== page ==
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United Nigeria Airlines suspends flight dispatcher

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United Nigeria Airlines (UNA) has suspended with immediate effect its flight dispatcher who gave the wrong dispatch code on its flight NUA 0504 departing from Lagos to Abuja on Sunday.

A source close to the airline confided in our correspondent on Wednesday that the flight dispatcher (names withheld) who had been working with it since its inception about three years was issued the suspension letter on Tuesday.

The source who declined to be quoted told our correspondent that the suspension was to allow non-interference in the ongoing investigation into the incident, which she said was embarrassing.

It was gathered that the suspension order would remain in place until after the conclusion of the ongoing investigation into the incident.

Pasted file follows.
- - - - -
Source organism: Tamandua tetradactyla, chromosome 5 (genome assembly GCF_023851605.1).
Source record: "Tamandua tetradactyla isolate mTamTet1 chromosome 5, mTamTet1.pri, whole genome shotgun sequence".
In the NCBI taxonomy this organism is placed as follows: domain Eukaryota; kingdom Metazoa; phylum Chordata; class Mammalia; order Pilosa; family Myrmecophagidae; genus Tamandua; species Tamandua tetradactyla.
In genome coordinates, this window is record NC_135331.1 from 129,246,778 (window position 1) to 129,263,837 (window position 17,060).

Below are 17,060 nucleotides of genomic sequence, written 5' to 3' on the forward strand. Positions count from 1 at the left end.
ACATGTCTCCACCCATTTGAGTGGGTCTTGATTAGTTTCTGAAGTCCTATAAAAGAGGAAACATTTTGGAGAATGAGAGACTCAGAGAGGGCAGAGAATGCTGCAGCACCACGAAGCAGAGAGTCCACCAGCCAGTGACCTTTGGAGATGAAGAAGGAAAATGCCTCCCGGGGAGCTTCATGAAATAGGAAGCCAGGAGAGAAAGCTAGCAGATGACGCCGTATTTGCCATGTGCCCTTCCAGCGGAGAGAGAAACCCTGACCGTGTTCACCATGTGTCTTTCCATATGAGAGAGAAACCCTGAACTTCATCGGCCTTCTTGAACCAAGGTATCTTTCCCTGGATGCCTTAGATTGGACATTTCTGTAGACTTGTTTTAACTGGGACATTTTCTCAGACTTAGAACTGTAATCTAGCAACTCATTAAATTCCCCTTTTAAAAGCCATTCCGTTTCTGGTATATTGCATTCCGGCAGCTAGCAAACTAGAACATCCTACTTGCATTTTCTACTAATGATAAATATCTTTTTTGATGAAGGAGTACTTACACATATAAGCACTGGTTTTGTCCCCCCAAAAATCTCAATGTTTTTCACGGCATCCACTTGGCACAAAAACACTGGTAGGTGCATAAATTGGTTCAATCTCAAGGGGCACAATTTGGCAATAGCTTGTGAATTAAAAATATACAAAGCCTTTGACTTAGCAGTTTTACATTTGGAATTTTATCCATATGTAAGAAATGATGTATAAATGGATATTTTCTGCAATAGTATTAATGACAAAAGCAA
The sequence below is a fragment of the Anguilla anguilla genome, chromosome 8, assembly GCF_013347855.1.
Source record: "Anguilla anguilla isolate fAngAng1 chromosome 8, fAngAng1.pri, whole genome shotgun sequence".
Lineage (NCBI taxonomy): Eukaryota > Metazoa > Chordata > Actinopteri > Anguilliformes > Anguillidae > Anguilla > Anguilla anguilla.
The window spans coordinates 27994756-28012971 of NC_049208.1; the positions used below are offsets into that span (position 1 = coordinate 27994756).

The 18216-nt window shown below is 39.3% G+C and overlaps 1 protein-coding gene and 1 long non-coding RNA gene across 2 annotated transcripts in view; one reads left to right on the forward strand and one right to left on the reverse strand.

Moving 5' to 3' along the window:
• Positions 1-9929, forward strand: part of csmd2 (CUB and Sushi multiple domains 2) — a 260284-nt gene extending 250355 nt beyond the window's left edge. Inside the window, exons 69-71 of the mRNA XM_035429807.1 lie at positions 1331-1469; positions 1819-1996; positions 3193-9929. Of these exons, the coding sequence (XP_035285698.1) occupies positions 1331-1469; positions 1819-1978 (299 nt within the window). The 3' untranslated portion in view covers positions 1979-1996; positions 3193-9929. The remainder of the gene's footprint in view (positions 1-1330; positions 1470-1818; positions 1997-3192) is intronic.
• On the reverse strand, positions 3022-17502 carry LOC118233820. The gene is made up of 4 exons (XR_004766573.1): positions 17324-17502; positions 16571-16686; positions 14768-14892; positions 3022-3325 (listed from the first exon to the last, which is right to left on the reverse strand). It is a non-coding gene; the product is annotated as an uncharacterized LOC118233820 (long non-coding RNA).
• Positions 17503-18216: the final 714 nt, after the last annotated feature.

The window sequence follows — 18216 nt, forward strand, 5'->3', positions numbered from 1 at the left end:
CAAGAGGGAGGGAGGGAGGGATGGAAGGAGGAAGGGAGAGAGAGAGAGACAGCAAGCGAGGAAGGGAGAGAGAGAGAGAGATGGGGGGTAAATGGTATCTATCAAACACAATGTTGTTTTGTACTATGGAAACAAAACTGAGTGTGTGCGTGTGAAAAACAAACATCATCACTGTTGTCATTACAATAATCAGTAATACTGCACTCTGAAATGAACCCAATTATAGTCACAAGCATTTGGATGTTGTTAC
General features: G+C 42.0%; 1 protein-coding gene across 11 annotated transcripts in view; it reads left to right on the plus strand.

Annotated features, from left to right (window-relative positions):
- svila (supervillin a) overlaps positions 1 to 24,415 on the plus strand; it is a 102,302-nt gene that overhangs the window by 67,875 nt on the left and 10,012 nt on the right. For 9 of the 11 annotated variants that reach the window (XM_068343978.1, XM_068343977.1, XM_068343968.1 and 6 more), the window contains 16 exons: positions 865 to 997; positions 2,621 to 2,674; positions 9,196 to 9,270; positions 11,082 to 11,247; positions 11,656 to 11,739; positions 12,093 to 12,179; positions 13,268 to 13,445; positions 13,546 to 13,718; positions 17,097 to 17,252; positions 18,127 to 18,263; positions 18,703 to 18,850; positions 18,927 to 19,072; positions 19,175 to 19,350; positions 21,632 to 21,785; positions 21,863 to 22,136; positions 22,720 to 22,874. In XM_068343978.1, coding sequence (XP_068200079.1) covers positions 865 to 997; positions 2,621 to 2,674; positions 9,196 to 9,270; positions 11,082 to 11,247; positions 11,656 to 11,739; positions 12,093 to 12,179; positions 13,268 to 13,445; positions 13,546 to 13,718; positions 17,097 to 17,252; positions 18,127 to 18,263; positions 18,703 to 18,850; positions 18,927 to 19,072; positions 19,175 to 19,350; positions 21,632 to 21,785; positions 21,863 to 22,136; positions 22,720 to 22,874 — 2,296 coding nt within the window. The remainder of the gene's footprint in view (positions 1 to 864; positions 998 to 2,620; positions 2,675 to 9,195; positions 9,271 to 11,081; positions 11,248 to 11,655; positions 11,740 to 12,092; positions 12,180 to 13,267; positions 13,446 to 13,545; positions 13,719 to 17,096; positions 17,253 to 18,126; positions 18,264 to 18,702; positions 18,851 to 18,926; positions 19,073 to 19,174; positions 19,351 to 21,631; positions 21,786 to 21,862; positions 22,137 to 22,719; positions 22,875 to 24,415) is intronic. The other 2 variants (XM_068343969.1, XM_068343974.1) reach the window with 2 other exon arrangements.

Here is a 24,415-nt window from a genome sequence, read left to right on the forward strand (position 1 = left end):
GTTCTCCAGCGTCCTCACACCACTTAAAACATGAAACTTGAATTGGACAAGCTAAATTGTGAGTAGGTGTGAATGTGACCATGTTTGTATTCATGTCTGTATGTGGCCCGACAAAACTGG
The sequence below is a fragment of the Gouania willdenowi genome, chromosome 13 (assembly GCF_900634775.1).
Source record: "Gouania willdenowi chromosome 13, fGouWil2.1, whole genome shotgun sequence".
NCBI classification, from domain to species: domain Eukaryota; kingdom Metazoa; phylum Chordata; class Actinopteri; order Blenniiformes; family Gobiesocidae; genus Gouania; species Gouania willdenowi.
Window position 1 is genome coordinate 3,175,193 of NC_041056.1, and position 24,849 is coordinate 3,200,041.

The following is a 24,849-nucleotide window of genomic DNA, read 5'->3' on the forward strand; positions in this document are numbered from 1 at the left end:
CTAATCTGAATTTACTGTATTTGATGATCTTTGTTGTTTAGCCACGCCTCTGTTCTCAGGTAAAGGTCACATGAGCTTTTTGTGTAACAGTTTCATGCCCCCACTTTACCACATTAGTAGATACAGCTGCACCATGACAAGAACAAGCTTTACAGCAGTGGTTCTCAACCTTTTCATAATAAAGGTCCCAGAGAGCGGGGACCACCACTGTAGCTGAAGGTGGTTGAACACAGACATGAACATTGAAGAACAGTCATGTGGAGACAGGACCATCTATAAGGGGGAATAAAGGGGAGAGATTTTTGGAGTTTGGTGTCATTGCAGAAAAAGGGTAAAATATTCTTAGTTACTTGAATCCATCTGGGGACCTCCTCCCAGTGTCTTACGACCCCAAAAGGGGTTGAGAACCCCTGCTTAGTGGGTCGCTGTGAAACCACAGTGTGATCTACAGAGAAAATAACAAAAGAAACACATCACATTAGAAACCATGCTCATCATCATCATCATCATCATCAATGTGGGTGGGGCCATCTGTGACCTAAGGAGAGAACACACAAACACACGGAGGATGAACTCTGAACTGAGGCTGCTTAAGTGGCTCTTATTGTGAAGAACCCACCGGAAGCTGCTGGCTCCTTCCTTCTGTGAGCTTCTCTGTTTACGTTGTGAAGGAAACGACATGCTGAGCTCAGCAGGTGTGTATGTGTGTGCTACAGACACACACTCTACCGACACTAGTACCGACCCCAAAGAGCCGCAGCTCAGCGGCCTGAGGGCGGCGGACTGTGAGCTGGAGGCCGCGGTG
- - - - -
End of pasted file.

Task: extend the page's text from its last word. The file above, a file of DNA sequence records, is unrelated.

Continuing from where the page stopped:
When contacted, Mr. Achilleus-Chud Uchegbu, Head of Corporate Communications, at United Nigeria Airlines, confirmed the suspension to our correspondent.

He, however, declined to comment further on it saying that the suspension didn’t mean the dispatcher was already found guilty.

  • He said: “The suspension was not an indictment, but an action to enable investigation.”

However, the Flight Dispatcher Association of Nigeria (FLIDAN), the association of flight dispatchers in the country, had called for an investigation into the incident.

FLIDAN in a statement by Victoria Adegbe, Secretary General, insisted that the flight dispatcher followed the Nigeria Civil Aviation Regulations, Part 8-Operations in its conduct.

Adegbe said that the flight dispatcher filed a flight plan with the Aeronautical Information Service (AIS) which was transmitted to the control tower.

The flight plan according to the association indicated Lagos as a departure, while Abuja was the destination.